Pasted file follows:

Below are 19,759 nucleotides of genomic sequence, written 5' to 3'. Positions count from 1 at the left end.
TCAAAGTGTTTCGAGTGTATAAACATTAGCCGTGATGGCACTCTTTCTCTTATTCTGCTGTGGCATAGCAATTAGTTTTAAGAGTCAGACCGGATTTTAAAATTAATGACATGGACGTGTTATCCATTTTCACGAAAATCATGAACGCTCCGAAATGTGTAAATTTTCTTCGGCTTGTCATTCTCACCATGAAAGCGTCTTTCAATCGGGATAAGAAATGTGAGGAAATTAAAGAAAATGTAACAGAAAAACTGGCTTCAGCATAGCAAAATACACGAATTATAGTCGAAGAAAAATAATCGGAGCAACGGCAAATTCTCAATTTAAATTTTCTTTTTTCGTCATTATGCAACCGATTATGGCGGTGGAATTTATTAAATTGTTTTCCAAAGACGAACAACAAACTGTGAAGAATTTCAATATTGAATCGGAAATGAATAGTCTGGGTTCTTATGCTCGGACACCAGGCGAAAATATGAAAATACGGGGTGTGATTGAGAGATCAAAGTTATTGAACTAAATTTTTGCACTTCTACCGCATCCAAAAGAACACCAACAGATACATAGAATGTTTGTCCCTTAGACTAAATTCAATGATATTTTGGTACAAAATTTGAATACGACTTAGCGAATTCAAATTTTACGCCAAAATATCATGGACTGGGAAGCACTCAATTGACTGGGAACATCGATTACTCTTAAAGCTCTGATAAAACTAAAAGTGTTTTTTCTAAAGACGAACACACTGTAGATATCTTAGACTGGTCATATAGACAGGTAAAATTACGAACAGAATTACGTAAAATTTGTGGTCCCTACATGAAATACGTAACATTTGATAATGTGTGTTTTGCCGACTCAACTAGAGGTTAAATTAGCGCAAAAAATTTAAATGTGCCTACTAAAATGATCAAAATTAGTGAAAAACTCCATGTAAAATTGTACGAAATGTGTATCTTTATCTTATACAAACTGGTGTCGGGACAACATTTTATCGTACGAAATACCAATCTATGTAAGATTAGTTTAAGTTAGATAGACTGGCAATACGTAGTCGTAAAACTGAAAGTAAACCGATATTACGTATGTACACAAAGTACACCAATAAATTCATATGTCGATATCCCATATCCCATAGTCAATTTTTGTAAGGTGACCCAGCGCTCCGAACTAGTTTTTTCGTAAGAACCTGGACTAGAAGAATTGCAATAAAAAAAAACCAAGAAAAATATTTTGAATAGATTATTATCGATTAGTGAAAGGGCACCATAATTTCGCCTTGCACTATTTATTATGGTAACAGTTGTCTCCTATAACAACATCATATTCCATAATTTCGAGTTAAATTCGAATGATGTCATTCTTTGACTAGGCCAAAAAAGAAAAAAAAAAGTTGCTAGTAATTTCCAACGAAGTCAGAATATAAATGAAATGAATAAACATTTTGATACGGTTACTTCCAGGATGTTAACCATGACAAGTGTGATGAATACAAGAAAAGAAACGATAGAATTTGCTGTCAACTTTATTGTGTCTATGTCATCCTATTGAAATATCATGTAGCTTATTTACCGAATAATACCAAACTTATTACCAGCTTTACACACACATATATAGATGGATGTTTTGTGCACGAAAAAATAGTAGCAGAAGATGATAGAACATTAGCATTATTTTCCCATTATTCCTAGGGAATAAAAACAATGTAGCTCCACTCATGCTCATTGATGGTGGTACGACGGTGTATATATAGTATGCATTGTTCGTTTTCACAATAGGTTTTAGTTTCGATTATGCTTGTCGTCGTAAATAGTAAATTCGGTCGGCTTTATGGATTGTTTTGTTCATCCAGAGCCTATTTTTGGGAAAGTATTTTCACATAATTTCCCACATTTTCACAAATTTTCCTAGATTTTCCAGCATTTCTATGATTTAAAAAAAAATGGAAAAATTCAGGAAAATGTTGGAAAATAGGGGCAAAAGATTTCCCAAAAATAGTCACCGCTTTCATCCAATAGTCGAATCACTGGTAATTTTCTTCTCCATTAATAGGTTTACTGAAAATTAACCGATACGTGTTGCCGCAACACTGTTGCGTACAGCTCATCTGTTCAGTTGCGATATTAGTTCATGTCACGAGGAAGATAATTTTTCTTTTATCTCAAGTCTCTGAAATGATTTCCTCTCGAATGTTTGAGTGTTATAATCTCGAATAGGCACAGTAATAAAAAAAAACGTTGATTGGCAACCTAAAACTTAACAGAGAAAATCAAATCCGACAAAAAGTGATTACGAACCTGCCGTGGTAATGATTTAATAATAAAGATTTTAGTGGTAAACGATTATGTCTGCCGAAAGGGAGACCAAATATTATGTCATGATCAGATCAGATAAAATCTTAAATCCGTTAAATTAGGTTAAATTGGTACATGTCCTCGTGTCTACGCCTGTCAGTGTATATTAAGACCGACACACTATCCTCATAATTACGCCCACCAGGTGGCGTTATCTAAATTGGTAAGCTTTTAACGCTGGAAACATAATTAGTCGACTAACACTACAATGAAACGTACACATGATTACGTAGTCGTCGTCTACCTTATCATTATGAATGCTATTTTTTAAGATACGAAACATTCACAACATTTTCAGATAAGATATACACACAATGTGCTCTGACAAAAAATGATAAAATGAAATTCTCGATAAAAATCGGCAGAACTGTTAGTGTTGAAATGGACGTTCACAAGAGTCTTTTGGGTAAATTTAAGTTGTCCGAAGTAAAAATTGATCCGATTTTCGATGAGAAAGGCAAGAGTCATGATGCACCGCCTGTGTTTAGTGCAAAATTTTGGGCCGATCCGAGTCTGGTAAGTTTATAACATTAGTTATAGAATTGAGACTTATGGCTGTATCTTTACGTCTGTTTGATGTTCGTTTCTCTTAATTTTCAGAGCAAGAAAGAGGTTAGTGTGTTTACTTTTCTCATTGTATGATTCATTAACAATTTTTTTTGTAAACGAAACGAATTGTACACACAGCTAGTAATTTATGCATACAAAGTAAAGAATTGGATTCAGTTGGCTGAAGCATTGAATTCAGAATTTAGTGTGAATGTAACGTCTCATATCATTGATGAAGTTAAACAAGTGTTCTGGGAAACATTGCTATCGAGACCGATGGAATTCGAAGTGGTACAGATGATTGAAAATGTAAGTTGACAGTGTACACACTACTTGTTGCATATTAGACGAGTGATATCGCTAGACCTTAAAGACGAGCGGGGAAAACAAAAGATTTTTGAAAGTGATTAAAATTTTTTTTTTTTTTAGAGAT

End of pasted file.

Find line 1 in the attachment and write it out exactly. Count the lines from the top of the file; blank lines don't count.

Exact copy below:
Below are 19,759 nucleotides of genomic sequence, written 5' to 3'. Positions count from 1 at the left end.